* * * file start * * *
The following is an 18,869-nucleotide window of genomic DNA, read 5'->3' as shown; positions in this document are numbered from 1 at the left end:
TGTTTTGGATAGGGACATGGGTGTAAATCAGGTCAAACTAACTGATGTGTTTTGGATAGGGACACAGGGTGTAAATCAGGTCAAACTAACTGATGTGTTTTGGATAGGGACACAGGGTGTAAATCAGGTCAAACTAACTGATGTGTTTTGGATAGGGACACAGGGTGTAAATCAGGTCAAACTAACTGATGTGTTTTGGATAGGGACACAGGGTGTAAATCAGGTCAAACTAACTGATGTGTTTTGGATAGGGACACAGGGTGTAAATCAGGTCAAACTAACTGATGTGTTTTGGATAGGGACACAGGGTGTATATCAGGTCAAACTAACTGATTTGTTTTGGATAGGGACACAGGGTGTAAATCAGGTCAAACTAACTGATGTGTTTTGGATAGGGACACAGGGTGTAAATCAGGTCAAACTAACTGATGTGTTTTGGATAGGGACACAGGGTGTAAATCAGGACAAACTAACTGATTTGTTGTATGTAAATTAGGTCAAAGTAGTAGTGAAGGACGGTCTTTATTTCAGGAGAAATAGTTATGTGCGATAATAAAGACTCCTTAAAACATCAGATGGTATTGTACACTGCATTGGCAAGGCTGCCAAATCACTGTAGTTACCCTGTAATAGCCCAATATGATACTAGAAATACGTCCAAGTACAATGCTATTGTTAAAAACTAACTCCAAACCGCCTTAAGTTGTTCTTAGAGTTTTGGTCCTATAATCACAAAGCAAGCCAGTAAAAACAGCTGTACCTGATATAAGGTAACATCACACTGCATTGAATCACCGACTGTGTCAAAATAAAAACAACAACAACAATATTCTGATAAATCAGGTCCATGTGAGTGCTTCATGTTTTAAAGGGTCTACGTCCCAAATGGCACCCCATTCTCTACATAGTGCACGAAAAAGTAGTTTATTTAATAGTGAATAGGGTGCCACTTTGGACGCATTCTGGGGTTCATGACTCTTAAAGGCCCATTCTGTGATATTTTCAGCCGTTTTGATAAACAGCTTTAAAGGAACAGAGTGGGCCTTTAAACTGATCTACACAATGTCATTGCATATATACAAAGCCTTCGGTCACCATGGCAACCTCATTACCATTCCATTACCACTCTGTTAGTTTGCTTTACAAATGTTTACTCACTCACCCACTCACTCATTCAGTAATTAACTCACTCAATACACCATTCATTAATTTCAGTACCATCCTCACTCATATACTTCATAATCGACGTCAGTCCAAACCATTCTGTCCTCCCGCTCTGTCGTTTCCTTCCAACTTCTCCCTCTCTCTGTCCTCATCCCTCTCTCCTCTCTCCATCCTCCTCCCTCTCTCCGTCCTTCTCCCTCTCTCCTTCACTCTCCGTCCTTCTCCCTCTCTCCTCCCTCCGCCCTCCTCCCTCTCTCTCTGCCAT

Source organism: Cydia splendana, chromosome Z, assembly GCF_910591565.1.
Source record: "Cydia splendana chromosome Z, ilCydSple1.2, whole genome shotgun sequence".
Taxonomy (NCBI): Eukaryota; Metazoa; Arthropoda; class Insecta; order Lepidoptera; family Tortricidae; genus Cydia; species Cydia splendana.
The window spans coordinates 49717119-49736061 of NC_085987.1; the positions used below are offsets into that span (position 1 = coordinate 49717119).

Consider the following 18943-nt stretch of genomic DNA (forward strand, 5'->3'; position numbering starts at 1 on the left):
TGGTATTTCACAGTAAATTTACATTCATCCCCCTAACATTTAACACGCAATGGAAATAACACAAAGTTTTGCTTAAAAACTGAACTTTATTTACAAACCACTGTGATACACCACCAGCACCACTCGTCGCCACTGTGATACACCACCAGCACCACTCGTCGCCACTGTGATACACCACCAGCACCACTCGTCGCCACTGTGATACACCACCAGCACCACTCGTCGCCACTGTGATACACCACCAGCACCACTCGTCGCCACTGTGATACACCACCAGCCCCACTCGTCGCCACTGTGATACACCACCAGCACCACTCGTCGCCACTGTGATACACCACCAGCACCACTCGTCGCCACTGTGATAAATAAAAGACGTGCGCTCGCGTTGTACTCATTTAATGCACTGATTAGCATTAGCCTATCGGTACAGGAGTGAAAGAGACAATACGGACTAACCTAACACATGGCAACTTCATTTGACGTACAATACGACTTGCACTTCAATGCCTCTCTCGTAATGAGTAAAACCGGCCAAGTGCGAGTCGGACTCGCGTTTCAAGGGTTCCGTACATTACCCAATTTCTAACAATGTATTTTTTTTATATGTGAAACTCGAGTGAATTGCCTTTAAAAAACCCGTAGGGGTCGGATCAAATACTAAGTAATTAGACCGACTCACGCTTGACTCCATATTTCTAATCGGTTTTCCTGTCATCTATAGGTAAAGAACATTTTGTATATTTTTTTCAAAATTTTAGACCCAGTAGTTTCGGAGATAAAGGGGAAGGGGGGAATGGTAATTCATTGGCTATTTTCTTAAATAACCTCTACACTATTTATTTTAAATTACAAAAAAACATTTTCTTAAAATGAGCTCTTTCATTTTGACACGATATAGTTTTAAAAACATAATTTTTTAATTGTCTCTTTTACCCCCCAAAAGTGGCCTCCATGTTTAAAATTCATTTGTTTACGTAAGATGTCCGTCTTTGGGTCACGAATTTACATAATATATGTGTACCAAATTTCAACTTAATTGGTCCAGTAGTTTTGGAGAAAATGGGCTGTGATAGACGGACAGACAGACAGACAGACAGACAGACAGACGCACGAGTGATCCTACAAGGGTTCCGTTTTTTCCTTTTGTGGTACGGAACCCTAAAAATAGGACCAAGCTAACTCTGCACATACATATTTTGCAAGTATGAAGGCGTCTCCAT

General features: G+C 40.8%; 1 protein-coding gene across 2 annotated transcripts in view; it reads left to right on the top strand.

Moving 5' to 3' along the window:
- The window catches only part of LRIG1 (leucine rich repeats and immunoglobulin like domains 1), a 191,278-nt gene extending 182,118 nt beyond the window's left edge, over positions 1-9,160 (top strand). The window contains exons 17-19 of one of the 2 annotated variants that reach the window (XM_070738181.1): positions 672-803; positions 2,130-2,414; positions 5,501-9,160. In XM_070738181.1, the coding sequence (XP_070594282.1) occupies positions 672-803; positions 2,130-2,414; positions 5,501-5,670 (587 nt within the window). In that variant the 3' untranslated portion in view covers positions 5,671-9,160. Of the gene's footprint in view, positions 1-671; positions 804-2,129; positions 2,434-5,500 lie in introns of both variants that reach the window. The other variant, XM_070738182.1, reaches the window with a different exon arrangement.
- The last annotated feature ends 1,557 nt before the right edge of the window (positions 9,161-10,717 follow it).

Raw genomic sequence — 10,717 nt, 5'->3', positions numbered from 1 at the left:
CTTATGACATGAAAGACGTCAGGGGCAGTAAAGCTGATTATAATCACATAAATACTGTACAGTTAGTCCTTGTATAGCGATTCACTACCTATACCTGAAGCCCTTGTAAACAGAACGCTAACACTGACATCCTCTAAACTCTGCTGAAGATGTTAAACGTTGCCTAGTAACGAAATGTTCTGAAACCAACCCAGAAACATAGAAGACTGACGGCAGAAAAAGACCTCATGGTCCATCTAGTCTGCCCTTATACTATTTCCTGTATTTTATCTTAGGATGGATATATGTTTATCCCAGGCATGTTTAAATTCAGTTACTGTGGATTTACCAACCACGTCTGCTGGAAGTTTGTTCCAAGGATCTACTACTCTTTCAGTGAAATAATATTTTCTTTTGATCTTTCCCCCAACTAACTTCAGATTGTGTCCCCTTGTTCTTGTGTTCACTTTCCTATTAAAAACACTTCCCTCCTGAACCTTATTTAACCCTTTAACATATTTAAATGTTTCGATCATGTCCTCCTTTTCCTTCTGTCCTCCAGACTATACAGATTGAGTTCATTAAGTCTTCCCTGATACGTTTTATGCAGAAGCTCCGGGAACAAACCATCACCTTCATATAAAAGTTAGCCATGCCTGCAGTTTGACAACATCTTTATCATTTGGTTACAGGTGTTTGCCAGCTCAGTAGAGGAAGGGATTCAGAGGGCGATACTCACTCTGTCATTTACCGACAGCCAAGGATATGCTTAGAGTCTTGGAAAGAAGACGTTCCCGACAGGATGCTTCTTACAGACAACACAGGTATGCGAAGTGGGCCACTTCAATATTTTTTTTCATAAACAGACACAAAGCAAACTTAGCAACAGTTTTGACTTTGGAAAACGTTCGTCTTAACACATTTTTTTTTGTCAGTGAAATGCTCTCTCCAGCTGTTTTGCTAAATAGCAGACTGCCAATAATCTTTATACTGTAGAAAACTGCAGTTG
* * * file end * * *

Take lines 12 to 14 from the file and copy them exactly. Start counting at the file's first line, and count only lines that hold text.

- The last annotated feature ends 1,557 nt before the right edge of the window (positions 9,161-10,717 follow it).

Raw genomic sequence — 10,717 nt, 5'->3', positions numbered from 1 at the left:
CTTATGACATGAAAGACGTCAGGGGCAGTAAAGCTGATTATAATCACATAAATACTGTACAGTTAGTCCTTGTATAGCGATTCACTACCTATACCTGAAGCCCTTGTAAACAGAACGCTAACACTGACATCCTCTAAACTCTGCTGAAGATGTTAAACGTTGCCTAGTAACGAAATGTTCTGAAACCAACCCAGAAACATAGAAGACTGACGGCAGAAAAAGACCTCATGGTCCATCTAGTCTGCCCTTATACTATTTCCTGTATTTTATCTTAGGATGGATATATGTTTATCCCAGGCATGTTTAAATTCAGTTACTGTGGATTTACCAACCACGTCTGCTGGAAGTTTGTTCCAAGGATCTACTACTCTTTCAGTGAAATAATATTTTCTTTTGATCTTTCCCCCAACTAACTTCAGATTGTGTCCCCTTGTTCTTGTGTTCACTTTCCTATTAAAAACACTTCCCTCCTGAACCTTATTTAACCCTTTAACATATTTAAATGTTTCGATCATGTCCTCCTTTTCCTTCTGTCCTCCAGACTATACAGATTGAGTTCATTAAGTCTTCCCTGATACGTTTTATGCAGAAGCTCCGGGAACAAACCATCACCTTCATATAAAAGTTAGCCATGCCTGCAGTTTGACAACATCTTTATCATTTGGTTACAGGTGTTTGCCAGCTCAGTAGAGGAAGGGATTCAGAGGGCGATACTCACTCTGTCATTTACCGACAGCCAAGGATATGCTTAGAGTCTTGGAAAGAAGACGTTCCCGACAGGATGCTTCTTACAGACAACACAGGTATGCGAAGTGGGCCACTTCAATATTTTTTTTCATAAACAGACACAAAGCAAACTTAGCAACAGTTTTGACTTTGGAAAACGTTCGTCTTAACACATTTTTTTTTGTCAGTGAAATGCTCTCTCCAGCTGTTTTGCTAAATAGCAGACTGCCAATAATCTTTATACTGTAGAAAACTGCAGTTG